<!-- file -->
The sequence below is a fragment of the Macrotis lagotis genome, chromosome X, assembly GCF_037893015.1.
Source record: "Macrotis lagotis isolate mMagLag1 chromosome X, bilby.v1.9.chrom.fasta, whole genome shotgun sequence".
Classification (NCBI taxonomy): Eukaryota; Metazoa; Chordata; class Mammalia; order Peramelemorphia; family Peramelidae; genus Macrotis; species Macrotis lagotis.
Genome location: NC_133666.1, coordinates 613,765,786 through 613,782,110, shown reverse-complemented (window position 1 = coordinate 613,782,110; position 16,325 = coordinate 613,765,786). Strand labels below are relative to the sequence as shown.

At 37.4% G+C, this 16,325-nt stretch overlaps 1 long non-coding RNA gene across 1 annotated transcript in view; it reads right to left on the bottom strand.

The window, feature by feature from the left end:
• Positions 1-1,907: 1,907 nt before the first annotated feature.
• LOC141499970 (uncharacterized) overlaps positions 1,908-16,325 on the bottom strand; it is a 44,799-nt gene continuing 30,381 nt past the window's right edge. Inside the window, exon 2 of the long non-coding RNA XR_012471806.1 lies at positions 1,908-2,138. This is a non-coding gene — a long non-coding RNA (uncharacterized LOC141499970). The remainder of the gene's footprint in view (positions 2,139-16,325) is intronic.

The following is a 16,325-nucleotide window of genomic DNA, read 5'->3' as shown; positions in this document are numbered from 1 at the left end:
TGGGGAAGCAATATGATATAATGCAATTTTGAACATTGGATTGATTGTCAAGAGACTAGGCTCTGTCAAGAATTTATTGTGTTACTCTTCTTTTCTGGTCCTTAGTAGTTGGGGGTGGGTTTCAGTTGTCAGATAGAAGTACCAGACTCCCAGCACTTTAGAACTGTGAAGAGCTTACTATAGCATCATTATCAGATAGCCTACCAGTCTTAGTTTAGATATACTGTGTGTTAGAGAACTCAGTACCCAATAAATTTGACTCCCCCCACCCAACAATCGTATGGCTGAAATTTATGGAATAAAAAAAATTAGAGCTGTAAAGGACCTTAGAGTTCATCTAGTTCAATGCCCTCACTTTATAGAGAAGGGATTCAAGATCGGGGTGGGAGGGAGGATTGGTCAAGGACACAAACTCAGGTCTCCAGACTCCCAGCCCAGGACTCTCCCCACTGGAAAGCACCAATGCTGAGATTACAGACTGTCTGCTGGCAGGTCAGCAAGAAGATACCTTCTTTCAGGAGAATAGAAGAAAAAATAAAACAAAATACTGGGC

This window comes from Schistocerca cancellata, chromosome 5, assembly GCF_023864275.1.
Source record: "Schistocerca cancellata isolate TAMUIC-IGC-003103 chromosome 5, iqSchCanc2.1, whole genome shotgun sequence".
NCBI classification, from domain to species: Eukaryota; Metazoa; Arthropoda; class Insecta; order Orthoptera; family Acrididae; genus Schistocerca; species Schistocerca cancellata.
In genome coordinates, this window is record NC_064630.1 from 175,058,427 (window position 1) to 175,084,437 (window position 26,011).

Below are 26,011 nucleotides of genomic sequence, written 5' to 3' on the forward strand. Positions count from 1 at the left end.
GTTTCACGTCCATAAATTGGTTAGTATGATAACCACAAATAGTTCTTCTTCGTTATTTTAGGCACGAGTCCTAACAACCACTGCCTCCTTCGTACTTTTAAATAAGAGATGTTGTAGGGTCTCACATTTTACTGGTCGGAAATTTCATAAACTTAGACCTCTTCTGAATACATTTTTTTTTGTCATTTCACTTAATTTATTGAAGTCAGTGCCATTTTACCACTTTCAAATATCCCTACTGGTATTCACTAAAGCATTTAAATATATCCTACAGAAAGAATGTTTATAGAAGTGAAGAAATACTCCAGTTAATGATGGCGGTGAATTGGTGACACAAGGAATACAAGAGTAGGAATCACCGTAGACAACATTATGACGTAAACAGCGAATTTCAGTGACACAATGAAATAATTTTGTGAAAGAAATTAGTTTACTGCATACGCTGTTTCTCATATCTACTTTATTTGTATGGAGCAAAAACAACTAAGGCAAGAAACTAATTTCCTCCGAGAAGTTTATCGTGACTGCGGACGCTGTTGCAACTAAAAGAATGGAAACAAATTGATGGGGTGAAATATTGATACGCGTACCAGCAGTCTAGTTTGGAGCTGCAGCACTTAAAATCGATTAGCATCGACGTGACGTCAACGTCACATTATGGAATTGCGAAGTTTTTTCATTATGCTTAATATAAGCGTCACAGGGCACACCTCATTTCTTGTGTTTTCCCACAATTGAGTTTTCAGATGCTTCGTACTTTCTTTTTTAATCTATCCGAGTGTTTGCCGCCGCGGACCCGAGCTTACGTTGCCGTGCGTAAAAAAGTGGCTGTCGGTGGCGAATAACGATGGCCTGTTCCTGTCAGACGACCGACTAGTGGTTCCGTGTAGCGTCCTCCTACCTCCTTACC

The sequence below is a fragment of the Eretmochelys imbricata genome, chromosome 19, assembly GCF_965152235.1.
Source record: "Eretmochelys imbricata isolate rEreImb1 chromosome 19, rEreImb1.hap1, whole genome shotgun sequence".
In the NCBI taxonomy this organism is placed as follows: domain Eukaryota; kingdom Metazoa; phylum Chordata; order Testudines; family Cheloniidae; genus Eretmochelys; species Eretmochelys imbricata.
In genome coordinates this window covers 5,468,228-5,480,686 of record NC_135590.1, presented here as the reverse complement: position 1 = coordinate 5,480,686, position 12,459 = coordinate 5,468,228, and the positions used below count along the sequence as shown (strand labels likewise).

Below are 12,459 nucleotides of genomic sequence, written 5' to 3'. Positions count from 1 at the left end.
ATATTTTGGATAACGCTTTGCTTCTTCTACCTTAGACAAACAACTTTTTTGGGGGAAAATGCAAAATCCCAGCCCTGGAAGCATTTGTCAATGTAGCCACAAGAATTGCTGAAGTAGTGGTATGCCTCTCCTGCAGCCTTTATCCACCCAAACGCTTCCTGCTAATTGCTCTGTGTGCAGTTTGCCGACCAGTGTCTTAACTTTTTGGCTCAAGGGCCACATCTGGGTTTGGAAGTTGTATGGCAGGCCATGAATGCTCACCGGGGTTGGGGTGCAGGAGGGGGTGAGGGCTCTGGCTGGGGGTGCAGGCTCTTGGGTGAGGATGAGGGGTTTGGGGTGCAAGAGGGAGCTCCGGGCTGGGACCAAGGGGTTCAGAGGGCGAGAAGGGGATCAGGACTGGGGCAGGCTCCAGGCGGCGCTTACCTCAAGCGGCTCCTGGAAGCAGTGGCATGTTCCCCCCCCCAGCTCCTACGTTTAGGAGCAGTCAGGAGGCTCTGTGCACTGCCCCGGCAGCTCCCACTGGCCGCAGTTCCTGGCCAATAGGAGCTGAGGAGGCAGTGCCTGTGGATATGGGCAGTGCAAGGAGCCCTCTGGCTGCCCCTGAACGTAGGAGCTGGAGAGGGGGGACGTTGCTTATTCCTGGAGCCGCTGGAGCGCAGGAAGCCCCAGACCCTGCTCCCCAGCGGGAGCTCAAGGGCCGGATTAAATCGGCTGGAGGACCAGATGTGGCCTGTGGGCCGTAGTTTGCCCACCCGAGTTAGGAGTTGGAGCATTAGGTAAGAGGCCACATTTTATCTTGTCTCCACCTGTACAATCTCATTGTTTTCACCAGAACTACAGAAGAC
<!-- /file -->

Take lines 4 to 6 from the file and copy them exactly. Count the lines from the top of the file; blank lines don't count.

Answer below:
Genome location: NC_133666.1, coordinates 613,765,786 through 613,782,110, shown reverse-complemented (window position 1 = coordinate 613,782,110; position 16,325 = coordinate 613,765,786). Strand labels below are relative to the sequence as shown.

At 37.4% G+C, this 16,325-nt stretch overlaps 1 long non-coding RNA gene across 1 annotated transcript in view; it reads right to left on the bottom strand.

The window, feature by feature from the left end: